One of the deadliest forms of cancer appears to carry a specific weakness.
When a key gene called 14-3-3zeta is silenced, lung cancer cells can't survive on their own, researchers have found.
The gene is a potential target for selective anti-cancer drugs, says Haian Fu, PhD, professor of pharmacology, hematology & oncology at Emory University School of Medicine and Emory Winship Cancer Institute.
The research results will be published the week of Dec. 24 in the Proceedings of the National Academy of Sciences (PNAS). The paper's first author is Zenggang Li, PhD, a postdoctoral fellow in Dr. Fu's laboratory.
Lung cancer kills more Americans annually than any other type of malignancy, according to the National Cancer Institute. Yet treatment options are very limited, Dr. Fu says.
"The recent trend towards targeted therapies requires us to understand the altered signaling pathways in the cell that allow cancer to develop," he says. "If you think about genes that are dysregulated in cancer as drivers or passengers, we want to find the drivers and then, aim for these drivers during drug discovery."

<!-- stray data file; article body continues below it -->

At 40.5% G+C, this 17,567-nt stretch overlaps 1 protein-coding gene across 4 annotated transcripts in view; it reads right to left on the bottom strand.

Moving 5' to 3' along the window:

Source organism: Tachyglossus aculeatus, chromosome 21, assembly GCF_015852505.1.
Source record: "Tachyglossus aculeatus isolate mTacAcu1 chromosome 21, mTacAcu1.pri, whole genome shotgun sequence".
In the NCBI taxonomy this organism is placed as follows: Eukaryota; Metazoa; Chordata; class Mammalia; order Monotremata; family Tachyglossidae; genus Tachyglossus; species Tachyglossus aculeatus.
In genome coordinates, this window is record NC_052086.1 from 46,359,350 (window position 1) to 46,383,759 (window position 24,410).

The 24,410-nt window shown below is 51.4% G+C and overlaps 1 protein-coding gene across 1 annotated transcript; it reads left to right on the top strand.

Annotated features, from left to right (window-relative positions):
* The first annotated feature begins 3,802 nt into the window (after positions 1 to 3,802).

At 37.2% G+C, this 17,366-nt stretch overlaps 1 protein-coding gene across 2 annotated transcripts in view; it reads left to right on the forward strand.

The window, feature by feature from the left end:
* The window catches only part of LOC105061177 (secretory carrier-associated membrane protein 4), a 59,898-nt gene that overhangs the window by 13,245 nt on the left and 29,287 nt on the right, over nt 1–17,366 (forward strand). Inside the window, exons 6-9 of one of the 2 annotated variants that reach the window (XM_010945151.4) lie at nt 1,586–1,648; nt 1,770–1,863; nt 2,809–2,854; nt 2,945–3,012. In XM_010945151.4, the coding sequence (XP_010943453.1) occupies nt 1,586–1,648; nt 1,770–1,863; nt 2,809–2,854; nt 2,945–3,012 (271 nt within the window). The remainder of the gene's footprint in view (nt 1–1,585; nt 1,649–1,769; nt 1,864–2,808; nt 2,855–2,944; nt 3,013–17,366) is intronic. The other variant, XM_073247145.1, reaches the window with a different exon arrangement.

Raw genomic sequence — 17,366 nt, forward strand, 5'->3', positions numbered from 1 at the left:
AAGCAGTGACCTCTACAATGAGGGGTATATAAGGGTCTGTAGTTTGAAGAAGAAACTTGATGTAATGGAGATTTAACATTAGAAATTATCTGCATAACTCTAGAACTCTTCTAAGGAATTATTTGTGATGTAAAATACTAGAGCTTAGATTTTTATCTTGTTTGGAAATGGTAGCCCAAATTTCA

Dr. Fu and his collaborator, Fadlo Khuri, MD, deputy director of clinical and translational research at Emory Winship Cancer Institute, chose to focus on the gene 14-3-3zeta because it is activated in many lung tumors. In addition, recent research elsewhere shows that survival of lung cancer patients is worse if the gene is on overdrive in their tumors, Dr. Fu says.
14-3-3 genes are found in mammals, plants and fungi. In the human body, they come in seven flavors, each given a Greek letter. Scientists describe the proteins they encode as adaptors that clamp onto other proteins. The clamping function depends on whether the target protein is phosphorylated, a chemical switch that regulates processes such as cell division, growth, or death.
"We knew that 14-3-3 is important in controlling EGFR (epider
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